Chinese PC giant takes on big role in piracy fight
Seattle Times business reporter
A year ago, the head of China's largest computer maker paid a visit to Redmond to talk with Microsoft Chairman Bill Gates and Chief Executive Steve Ballmer about pirated software.
Yang Yuanqing, the chairman of Lenovo Group, had recently announced his company would purchase IBM's PC business, reflecting its global ambitions to expand outside China.
"I told them if you want to sell more genuine Windows copies to the Chinese market, if you want to get more business from the huge emerging market, both of us have to contribute something," Yang said in an interview Monday in Bellevue.
Yang joined Lenovo in 1989 and led the company's rise to become the best-selling PC maker in China before spearheading the IBM acquisition. Lenovo exemplifies the drive of a growing number of Chinese technology companies to compete around the world.
But reaching those goals will also require better protection of intellectual property at home, Yang said. Without such protection, the incentive to innovate won't be there.
Yang is visiting Redmond to announce a partnership with Microsoft, timed to coincide with the visit by Chinese President Hu Jintao. Hu is to visit the Redmond campus this afternoon and dine at Gates' Medina home tonight.
China has been under fire for failing to curb software piracy. Last week, the Chinese government took a major step by publicizing a new order that all computers sold in China come pre-loaded with legitimate operating-system software.
On Monday, Lenovo said it will purchase $1.2 billion in Windows software over the next 12 months, furthering a deal the two companies signed in November for Lenovo to pre-install genuine Windows on its machines.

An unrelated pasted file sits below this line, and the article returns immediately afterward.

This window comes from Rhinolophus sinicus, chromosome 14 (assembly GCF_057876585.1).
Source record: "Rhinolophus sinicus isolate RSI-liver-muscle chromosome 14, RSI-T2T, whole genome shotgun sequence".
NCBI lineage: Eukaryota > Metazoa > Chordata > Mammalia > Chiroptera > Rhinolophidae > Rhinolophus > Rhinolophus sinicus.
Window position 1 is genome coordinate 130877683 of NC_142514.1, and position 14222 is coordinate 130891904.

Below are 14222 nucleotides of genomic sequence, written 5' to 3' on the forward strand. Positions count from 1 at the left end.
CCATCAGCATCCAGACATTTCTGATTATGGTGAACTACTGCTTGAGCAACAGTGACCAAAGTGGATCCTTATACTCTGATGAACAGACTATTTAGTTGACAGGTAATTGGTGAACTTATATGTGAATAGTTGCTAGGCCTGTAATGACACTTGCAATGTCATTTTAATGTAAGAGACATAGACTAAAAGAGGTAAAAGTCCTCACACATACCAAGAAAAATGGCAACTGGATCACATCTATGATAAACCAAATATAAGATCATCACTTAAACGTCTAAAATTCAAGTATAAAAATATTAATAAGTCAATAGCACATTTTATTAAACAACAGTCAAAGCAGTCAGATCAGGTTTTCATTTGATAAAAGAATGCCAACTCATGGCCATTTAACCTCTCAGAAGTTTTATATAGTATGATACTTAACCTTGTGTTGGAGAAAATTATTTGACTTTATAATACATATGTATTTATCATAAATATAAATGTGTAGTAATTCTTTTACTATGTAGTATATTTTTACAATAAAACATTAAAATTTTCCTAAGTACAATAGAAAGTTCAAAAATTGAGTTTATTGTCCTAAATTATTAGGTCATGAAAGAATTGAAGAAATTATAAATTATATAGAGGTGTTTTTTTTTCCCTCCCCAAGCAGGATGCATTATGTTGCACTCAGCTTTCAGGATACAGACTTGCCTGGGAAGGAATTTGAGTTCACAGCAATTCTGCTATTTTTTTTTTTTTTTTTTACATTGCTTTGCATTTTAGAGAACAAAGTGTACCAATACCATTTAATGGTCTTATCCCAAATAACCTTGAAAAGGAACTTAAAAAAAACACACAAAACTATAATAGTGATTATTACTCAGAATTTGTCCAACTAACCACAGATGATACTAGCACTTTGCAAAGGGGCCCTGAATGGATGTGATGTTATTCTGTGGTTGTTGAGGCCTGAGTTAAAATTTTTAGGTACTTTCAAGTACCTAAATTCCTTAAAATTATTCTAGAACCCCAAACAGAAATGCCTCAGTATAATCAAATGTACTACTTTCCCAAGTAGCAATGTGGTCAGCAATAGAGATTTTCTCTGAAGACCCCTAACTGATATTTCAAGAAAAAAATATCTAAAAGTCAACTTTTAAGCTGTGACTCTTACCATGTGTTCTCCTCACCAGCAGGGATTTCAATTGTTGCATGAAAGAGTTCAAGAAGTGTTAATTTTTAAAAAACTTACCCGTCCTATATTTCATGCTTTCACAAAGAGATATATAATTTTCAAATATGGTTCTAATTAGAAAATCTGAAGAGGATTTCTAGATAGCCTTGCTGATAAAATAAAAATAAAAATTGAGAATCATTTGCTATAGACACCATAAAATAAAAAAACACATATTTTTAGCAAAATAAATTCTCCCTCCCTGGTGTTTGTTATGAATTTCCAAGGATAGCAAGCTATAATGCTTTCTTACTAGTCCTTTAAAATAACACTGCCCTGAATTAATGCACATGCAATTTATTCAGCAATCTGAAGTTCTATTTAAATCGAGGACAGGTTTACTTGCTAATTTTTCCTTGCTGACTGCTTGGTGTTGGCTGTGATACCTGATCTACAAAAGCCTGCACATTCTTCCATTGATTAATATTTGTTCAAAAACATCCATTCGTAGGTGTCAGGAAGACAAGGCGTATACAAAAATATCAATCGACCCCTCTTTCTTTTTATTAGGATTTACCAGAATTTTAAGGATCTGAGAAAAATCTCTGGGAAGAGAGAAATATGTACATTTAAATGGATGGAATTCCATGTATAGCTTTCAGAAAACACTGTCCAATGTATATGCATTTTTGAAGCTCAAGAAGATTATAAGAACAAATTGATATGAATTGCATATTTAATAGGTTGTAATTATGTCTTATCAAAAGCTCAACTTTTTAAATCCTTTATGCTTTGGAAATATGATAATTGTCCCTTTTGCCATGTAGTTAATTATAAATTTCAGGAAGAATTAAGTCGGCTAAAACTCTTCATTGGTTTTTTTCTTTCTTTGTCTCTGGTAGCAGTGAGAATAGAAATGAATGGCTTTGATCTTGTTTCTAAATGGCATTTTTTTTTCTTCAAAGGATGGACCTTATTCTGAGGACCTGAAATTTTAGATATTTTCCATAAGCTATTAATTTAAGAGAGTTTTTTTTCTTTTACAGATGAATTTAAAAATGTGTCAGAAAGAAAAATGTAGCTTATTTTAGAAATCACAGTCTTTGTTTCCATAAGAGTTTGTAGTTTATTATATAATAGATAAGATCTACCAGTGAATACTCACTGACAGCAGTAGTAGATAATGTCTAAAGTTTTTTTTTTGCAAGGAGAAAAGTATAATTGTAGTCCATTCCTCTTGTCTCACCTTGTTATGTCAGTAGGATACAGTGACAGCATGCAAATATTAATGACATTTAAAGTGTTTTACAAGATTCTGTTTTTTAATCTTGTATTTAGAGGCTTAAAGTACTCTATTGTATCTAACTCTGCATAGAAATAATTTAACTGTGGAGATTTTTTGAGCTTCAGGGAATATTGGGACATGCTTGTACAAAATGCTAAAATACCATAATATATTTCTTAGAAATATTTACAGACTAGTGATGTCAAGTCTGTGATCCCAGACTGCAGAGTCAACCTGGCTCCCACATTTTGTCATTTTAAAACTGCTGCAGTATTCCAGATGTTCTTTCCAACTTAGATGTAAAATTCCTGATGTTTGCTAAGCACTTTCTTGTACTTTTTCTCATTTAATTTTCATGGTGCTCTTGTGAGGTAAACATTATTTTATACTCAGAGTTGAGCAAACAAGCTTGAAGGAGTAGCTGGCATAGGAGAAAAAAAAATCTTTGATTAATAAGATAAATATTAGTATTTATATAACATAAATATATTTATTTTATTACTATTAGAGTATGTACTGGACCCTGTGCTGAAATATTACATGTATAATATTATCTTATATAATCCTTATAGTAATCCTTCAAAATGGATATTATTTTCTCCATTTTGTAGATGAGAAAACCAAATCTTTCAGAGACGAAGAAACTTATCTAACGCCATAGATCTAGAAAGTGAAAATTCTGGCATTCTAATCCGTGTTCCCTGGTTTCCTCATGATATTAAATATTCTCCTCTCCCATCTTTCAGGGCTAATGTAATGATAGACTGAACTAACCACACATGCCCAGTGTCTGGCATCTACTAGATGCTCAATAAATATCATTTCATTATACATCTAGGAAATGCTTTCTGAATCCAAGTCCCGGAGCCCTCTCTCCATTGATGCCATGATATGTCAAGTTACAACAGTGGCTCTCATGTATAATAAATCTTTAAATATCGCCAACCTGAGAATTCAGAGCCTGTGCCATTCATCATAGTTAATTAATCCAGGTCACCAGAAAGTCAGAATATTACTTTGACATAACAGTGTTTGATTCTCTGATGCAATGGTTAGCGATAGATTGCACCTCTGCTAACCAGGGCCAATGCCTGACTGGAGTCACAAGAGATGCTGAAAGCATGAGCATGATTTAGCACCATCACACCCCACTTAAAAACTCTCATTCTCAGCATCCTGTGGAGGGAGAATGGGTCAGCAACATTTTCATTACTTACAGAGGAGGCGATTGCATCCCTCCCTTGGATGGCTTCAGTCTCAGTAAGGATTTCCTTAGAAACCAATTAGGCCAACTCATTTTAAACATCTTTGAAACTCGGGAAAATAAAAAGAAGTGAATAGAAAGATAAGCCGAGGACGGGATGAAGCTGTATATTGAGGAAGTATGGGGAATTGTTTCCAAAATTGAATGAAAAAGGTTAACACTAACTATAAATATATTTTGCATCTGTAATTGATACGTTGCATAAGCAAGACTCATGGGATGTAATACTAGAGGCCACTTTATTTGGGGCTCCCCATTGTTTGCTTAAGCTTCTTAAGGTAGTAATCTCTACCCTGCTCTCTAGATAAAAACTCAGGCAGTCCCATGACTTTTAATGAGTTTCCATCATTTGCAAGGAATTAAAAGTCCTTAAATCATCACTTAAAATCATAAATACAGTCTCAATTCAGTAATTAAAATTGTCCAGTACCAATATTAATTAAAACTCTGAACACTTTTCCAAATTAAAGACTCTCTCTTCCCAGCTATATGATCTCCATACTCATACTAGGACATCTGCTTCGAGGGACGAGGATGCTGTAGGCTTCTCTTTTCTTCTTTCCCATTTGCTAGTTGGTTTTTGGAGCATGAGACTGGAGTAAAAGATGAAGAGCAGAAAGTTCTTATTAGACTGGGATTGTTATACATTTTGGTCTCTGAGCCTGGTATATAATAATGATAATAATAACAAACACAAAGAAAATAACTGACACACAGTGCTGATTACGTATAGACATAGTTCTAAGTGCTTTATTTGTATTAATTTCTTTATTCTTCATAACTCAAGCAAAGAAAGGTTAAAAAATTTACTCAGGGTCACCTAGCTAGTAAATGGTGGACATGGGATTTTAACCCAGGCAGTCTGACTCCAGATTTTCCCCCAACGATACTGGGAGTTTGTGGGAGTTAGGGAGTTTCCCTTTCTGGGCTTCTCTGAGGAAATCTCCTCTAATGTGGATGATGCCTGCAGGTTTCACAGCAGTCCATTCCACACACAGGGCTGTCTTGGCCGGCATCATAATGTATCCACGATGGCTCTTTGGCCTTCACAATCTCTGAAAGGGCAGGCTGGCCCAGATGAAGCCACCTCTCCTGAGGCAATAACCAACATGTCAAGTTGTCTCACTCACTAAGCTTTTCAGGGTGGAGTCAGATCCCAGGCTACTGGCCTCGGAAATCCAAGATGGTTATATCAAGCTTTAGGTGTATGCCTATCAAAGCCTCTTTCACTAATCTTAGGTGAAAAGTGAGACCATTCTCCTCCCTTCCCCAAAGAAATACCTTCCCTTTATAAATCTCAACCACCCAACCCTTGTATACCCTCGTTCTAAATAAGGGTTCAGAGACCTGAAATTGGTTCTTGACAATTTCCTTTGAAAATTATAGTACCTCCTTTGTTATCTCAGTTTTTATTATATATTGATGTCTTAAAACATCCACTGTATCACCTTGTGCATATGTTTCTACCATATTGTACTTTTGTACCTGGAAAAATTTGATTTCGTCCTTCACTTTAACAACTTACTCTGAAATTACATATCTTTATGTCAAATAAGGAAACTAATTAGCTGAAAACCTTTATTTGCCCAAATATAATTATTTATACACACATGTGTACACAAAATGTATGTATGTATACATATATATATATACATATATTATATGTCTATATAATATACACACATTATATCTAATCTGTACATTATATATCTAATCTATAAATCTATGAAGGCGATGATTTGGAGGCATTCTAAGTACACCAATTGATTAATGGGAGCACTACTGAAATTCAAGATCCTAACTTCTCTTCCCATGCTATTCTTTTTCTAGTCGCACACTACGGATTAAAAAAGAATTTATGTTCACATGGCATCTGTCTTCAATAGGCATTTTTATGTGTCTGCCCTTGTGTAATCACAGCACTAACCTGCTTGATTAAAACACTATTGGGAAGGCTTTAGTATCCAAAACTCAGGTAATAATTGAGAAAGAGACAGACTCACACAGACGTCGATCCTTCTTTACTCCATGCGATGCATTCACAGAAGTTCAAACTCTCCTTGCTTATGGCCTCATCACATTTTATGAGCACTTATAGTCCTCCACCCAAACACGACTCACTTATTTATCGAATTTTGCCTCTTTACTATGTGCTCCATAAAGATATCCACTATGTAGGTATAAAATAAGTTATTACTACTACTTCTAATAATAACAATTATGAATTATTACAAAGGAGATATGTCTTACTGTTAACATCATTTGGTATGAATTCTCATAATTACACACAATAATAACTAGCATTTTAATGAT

In that short time frame, the percentage of Lenovo customers choosing machines with Windows has climbed from less than 10 percent to about 70 percent, Yang said.
Customers can choose to buy Lenovo PCs with the Microsoft DOS, Linux or Windows operating systems, he said. (DOS is used to make selling the computer legal at minimum cost).
To keep the prices of PCs with Windows within reach for consumers in China, both companies agreed to absorb some of the costs of adding the legitimate software, Yang said.
Up to now, many Chinese consumers have bought PCs without pre-loaded operating systems and installed pirated versions later for as little as $1. Out of the box, Chinese versions of Windows XP cost between $200 and $300.
Yang would not say how much the price of new PCs would rise as a result of software costs, but he said it varied with each model, calling it "a very small amount."
Lenovo stands to reap benefits for taking the first step back in November, said Yang, 42, who speaks English, though somewhat haltingly, and looks the part of a young entrepreneur.
"We are one step ahead of our competitors," he said. Having genuine software on computers will give consumers in China a better experience because they can start using the machine right away and get updates more easily.
It will also encourage companies to develop new software applications for China. Lenovo, for example, is developing security and anti-virus software in its Beijing lab, Yang said.
Yang sought to dispel recent rumors in the U.S. that Lenovo is a state-owned company. The company had an initial $25,000 investment by the Chinese Academy of Science in 1984, but its purpose was actually to break away from the planned-economy model, he said.
Lenovo, originally called Legend, was the first company in China to grant stock options as incentives to management.
Since the IBM acquisition, its management has become more global. The company's 12-member board includes five Americans. Its chief executive, William Amelio, was formerly a senior vice president at Dell.
"We are a totally market-oriented company," Yang said.
In the early 1980s, the Chinese PC market was dominated by state-owned enterprises, he said. "Right now you couldn't even find them," he said, calling China's PC market "the most intensively competitive market in the world. A real state-owned enterprise cannot compete."
Yang's meteoric rise in China's technology world sometimes prompts comparisons to Bill Gates. "Maybe I have no opportunity to be as rich as he is," Yang said, "but I want this company to be as successful as Microsoft."
Kristi Heim: 206-464-2718 or firstname.lastname@example.org
Copyright © 2006 The Seattle Times Company